Thursday, August 17, 2017

Storm Thursday, August 17, 2017

After storms the light is great for garden walking.





















Sunday, August 13, 2017

Sunday, August 13, 2017

Yesterday evening the sky above my small house on Lake Huron's western shoreline was beautiful. Later I looked for the Perseid meteor shower - without luck. You can see the roof of my house in the second photo below.




Earlier in the day I went to Port Huron for brunch with my friend Iris and I downloaded too much. Thank you Iris.

After venting I visited the Port Huron Farmers' Market and then picked up some newly framed small canvases of paintings done by my Great Aunt Mary Glass. They've been sitting in a drawer for several decades and now finally grace my walls. I rarely saw her unfortunately. Once I remember visiting her antique store in nearby Franklin, Michigan long before Franklin became a haven for the very wealthy. Back than it was a secluded village out in the country. It was exciting to see all the treasures she had collected over the years. The second photo below was one of her barns where she stored her finds.






Returning home yesterday I drove along Lakeshore Road where annually many of the residents have their miles-long garage sales. The drive took longer than normal because of all the running forth and back by people getting bargains; I did not stop. I have more than enough of my own stuff.

Additionally: -
A friend gave me three names for a group of vultures: a committee of vultures is for when they are resting grouped in trees, a kettle of vultures is for when they are all in flight like they might be above a carcass, and finally a wake of vultures is for when there is a group of them on the ground feeding on a dead animal - here that could be a road kill raccoon, opossum, or deer.

Friday, August 11, 2017

My Happy Place - Surrounded by Love - Friday, August 11, 2017

My Icelandic Sheepdog family resting after their morning bark and run around the yard. I have two connected yards/gardens/dog runs surrounded by cyclone fencing to keep the dogs in and the deer and rabbits out. The fence virtually disappears this time of the year smothered by Clematis vines and tall perennials. My lovelies are below in order from youngest to oldest - ahem, most experienced.

Kit

Totty

Pila

Bear (and best bud Korpur)

Kria

Korpur

Kata

Granddaughter, Daughters, Mom

Nights here in the North away from the light pollution of cities are amazing. The stars are clearly visible and the moon phases are dramatic. I understand how our ancestors fantasized and speculated about the pull of the night sky. City life removes us from the miracle of the cosmos.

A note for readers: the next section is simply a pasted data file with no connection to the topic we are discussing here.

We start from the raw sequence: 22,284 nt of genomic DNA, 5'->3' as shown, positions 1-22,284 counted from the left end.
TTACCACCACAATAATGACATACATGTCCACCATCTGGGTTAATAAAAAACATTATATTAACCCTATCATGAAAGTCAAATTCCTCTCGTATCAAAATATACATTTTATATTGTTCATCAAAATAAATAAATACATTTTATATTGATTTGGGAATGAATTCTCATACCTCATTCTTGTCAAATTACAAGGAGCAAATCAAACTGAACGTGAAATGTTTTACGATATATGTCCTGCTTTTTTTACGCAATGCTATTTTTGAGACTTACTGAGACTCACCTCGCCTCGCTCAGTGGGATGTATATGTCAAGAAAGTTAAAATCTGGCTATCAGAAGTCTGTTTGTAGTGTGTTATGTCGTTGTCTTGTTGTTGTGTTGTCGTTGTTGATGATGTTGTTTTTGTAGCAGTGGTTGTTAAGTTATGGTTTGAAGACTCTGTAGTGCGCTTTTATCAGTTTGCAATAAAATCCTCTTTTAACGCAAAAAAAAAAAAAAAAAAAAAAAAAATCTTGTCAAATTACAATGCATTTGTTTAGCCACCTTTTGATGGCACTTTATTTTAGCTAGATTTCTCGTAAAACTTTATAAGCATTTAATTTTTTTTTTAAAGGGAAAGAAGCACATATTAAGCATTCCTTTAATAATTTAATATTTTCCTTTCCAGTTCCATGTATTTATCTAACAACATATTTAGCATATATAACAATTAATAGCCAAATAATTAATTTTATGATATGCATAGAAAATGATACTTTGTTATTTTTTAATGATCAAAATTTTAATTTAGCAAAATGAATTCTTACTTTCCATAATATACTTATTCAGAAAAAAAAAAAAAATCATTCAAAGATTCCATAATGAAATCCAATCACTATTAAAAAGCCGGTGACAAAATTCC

Same Moon, Two Different Consecutive Nights

Same Moon, Two Different Consecutive Nights

I leave dead trees (with branches removed) standing to provide food for tree dwelling insects as food and nesting sites for cavity producing birds like woodpeckers, flickers, nuthatches, chickadees, et cetera. I don't care that the tree guys don't understand "why" I don't take them down to the ground and then grind out the stumps. Flickers feed almost exclusively on ants, those who live in trees as well as those who live in the soil. I have plenty of both for them and they reward me with songs and trunk-tapping calls.

Camouflaged Flicker

Camouflaged Flicker

Most of you know that I love art, it enriches my life. I consider myself an artist but I work with a living perennial palette of colors, textures, patterns, sizes. My art changes continually. Each morning when I step out with my family the garden, my art, is different.

Daylily

I deal almost exclusively with perennials which often, but not always, live for several years increasing in size and beauty as they age. Some think that because each perennial plant flowers only once in the course of the summer that the garden lacks the flash of summer-long-blooming annuals.

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Daylily

Each morning when we step out for the morning ablutions, the painting is different. I often think that the garden will never be more lovely than it is right at that moment.

Porch Geraniums - Garage-Wintered

I live in the north and annuals, as their name suggests, live but one summer and are soon gone. They are beautiful, colorful from the moment they are planted after the last spring frost until the first fall frost. Alas, they must be replanted each year.

Geraniums & Fence-Screening Clematis

Although I plant a few annuals, I think of them as "high maintenance" plants. I think of annuals like I think of the Kardashians - beautiful but not long lasting. Was it Judy who said, "Beauty fades, dumb is forever."

Gorgeous Scented Phlox

Ventricosa Flowers - beautiful even when "old"

The truth is that the garden is always, always changing. What is wonderful now will fade and be replaced, smoothly replaced, by coming beauties. Next year the drama will continue and the plants will be larger and, it seems improbable, even more beautiful.

Second Year (Creep Year) Hosta

I've often mentioned the "Sleep, Creep, Leap" progression that perennials experience in the garden. That seems to imply a three year cycle which is accurate but after the third year, which is honestly the year that the plant comes into its own, comes even more years during which the plant becomes still more amazing.

Sumac

Fence Hiding Rudbeckia, Clematis, and Silphium